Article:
Business

Study finds Mass. economy actually lagging

By most standards, the Massachusetts economy is the envy of many states, a diverse mix of advanced industries driving the strongest growth in more than a decade. But when the impact on residents’ well-being is taken into account, the picture is not so rosy, according to a University of Vermont study to be released Thursday.

Using economic, social, and environmental indicators that capture the costs of factors such as income inequality and pollution, researchers found that the state’s economy peaked in 2006, sliding to its worst performance in 14 years in 2012, the last year studied. Even though the state’s economy has quadrupled in size over the past 50 years, the well-being of Massachusetts residents has not improved much since the 1960s, the study found.

Traditionally, the economy is measured by the value of goods and services it produces, known on the state level as gross state product. The measure used by University of Vermont researchers, called the genuine progress indicator, accounts for the costs and benefits of economic growth, including the gap between rich and poor, greenhouse gas emissions, and the value of volunteer work and higher education.

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In the aftermath of the last recession, the worst in 70 years, some analysts have questioned whether traditional measures accurately capture economic conditions. The unemployment rate has fallen steadily after peaking at 10 percent in 2009, for example, but many economists note that the labor market is weaker than the official rate shows, since it does not include millions of discouraged Americans who gave up looking for jobs or millions more who were working part time because they can’t find full-time work.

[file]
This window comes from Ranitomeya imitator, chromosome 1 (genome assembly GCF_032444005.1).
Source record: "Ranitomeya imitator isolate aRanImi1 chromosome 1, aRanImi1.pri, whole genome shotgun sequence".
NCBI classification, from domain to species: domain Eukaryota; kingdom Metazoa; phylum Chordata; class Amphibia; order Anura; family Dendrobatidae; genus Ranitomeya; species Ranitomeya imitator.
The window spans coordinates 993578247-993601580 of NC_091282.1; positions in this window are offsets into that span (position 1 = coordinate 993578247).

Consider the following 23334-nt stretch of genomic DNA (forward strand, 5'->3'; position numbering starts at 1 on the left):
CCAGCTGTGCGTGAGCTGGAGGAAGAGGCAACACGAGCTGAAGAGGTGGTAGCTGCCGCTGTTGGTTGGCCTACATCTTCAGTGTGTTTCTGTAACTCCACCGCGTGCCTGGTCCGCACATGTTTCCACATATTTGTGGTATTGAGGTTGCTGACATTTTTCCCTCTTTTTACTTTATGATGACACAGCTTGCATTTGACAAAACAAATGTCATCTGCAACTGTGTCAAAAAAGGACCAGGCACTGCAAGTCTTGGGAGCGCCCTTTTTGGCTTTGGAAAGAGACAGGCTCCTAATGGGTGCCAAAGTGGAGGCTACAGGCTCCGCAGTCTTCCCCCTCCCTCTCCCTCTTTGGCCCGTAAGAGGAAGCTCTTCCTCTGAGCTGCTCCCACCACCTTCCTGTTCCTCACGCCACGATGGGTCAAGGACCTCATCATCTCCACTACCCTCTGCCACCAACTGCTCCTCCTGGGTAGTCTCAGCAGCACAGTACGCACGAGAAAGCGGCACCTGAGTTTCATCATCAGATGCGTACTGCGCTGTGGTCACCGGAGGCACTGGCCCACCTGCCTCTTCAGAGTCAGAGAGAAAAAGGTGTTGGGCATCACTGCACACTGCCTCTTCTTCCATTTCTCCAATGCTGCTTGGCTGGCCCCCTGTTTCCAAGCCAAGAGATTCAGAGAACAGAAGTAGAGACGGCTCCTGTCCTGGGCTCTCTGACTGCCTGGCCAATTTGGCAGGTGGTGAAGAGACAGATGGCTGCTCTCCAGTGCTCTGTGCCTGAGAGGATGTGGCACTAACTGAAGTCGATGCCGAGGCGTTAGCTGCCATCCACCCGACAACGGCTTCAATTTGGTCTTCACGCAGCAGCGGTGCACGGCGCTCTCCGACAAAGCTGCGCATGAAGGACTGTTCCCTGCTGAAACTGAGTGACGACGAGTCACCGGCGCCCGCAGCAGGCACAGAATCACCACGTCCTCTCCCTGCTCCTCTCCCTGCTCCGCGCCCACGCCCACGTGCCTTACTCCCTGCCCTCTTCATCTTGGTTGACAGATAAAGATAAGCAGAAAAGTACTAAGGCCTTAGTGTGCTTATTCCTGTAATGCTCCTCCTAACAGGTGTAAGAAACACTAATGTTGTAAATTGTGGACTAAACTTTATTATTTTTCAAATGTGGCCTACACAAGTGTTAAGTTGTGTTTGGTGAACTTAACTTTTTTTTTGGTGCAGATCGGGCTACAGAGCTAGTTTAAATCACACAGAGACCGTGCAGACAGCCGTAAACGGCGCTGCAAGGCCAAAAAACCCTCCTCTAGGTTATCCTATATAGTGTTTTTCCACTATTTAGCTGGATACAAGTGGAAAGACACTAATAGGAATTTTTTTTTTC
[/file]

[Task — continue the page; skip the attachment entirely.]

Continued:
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The tool used by the University of Vermont — based in part on the work of a Nobel Prize recipient, economist James Tobin — provides a more holistic, balanced picture that shows whether economic growth is actually benefiting people, said Jon Erickson, a professor at the University of Vermont’s Gund Institute for Ecological Economics and lead author of the study.

“We want a high-quality economy, not just a big bloated economy,” Erickson said. “By traditional metrics, the Massachusetts economy is growing. However, taking into account the unequal distribution, hidden environmental costs, and social trade-offs of this growth, the average citizen is not necessarily better off.”

Erickson and his colleagues dug through data from the US Census, the Bureau of Economic Analysis, the Environmental Protection Agency, and numerous other federal and state agencies, dating from 1960 to 2012, to analyze the health of the state’s economy.

To determine the impact of running the economy on fossil fuels, for instance, researchers calculated the amount of coal, oil, and other nonrenewable resources consumed each year, estimated what it would cost to replace them with renewable energy alternatives such as wind or solar power, and subtracted that amount from the value of the state’s economic output — treating it as a depreciation cost.